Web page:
24. 24.
    Manola, F., Miller, E.: RDF primer (2004)Google Scholar
  25. 25.
    Higgins, M., Lucas, P., Senn, J.: VisageWeb: Visualizing WWW Data in Visage. In: Symposium on Information Visualization (Infovis), pp. 100–107. IEEE, Los Alamitos (1999)Google Scholar
  26. 26.
    Project, D.: Command post of the future (CPOF) (2005),
  27. 27.
    Allegheny County Department of Human Services: (2006),
  28. 28.
    Stoica, I., Morris, R., Karger, D., Kaashoek, F., Balakrishnan, H.: Chord: A scalable Peer-To-Peer lookup service for internet applications. In: Proceedings of the 2001 ACM SIGCOMM Conference, pp. 149–160 (2001)Google Scholar
  29. 29.
    Li, J., Stribling, J., Morris, R., Kaashoek, M.F.: Bandwidth-efficient management of DHT routing tables. In: Proceedings of the 2nd USENIX Symposium on Networked Systems Design and Implementation (NSDI 2005), Boston, Massachusetts (2005)Google Scholar
  30. 30.
    Pugh, W.: Skip lists: A probabilistic alternative to balanced trees. In: Workshop on Algorithms and Data Structures, pp. 437–449 (1989)Google Scholar
  31. 31.
    Balasubramanya, M., Higgins, M., Lucas, P., Senn, J., Widdows, D.: Collaborative annotation that lasts forever: Using peer-to-peer technology for disseminating corpora and language resources. In: Fifth International Conference on Language Resources and Evaluation (LREC 2006), Genoa, Italy (2006)Google Scholar
  32. 32.
    Rigaux, P., Scholl, M., Voisard, A.: Spatial Databases. Morgan Kauffmann / Academic Press (2002)Google Scholar
  33. 33.
    Arge, L., de Berg, M., Haverkort, H., Yi, K.: The priority r-tree: A practically efficient and worst-case optimal r-tree. In: Proceedings of the 2004 ACM SIGMOD International Conference on Management of Data (SIGMOD 2004), Paris, France, pp. 347–358 (2004)Google Scholar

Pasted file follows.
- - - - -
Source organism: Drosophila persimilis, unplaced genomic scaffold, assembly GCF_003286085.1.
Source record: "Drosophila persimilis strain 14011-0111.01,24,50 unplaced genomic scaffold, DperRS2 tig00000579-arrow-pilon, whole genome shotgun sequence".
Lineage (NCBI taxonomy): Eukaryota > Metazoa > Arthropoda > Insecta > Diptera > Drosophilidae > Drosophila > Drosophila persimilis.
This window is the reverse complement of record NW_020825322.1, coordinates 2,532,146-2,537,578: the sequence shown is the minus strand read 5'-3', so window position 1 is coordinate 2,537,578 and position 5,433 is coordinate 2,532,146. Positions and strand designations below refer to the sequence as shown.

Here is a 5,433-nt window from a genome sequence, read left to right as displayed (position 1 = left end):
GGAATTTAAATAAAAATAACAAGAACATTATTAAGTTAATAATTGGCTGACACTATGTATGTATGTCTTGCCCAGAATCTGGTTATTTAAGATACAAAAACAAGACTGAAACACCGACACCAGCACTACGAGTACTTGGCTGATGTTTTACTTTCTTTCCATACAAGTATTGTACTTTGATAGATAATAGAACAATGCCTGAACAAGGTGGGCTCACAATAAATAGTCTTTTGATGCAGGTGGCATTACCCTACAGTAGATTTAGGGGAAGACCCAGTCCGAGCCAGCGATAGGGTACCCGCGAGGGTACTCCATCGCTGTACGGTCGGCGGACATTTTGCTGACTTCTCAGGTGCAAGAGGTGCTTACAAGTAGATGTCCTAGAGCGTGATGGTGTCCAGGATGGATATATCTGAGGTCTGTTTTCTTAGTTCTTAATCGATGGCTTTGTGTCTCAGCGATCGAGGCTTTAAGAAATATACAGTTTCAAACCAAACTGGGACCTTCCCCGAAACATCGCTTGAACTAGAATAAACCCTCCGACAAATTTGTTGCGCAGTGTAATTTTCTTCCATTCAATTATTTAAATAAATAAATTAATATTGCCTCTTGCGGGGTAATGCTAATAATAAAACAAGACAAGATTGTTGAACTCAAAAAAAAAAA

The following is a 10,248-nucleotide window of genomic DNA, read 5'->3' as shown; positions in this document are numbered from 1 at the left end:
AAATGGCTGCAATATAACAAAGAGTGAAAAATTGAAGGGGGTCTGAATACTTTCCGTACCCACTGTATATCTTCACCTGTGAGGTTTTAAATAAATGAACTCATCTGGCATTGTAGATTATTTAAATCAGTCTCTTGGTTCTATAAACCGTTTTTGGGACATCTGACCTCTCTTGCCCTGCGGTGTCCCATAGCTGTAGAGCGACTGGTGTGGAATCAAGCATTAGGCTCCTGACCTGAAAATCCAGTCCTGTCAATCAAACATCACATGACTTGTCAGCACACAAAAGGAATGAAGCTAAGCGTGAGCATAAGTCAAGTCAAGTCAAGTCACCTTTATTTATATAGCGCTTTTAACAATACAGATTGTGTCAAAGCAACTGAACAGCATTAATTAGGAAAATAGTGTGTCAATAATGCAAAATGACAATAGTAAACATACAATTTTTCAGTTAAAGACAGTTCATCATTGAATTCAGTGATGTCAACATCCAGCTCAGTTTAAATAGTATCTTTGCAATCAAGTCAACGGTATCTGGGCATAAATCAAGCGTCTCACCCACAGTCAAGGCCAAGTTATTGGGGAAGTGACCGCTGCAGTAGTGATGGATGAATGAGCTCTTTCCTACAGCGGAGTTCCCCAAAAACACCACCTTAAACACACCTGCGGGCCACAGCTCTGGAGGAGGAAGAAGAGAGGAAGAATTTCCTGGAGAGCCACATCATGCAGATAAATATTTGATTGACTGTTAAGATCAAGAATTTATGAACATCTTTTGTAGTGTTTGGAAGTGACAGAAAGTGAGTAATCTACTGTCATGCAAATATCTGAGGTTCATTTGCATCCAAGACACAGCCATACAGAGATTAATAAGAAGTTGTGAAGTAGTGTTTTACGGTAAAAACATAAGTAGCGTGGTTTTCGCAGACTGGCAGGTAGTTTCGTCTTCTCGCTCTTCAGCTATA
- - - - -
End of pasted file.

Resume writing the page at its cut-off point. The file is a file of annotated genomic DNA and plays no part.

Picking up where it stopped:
34. 34.
    Lucas, P., Balasubramanya, M., Widdows, D., Higgins, M.: The Information Commons Gazetteer: A public resource of populated places and worldwide administrative divisions. In: Fifth International Conference on Language Resources and Evaluation (LREC 2006), Genoa, Italy (2006)Google Scholar
  35. 35.
    Douglas, D.H., Peucker, T.K.: Algorithms for the reduction of the number of points required to represent a line or its caricature. The Canadian Cartographer 10, 112–122 (1973)Google Scholar
  36. 36.
    Foley, J.D., van Dam, A., Feiner, S.K., Hughes, J.F.: Computer Graphics. Addison-Wesley, Reading (1990)Google Scholar
  37. 37.
    Haines, E.: Point in polygon strategies. In: Heckbert, P. (ed.) Graphics Gems, vol. IV, pp. 24–46. Academic Press, London (1994)Google Scholar
  38. 38.
    Hormann, K., Agathos, A.: The point in polygon problem for arbitrary polygons. Computational Geometry 20, 131–144 (2001)MATHCrossRefMathSciNetGoogle Scholar
  39. 39.
    Gabbay, D.M., Woods, J.: The New Logic. Journal of the Interest Group in Pure and Applied Logics 9(2), 157–190 (2001)MathSciNetGoogle Scholar

Copyright information

© Springer-Verlag Berlin Heidelberg 2006

Authors and Affiliations

  • Michael Higgins
    • 1
  • Dominic Widdows
    • 1
  • Magesh Balasubramanya
    • 1
  • Peter Lucas
    • 1
  • David Holstius
    • 1
  1. 1.MAYA Design Inc. 

Personalised recommendations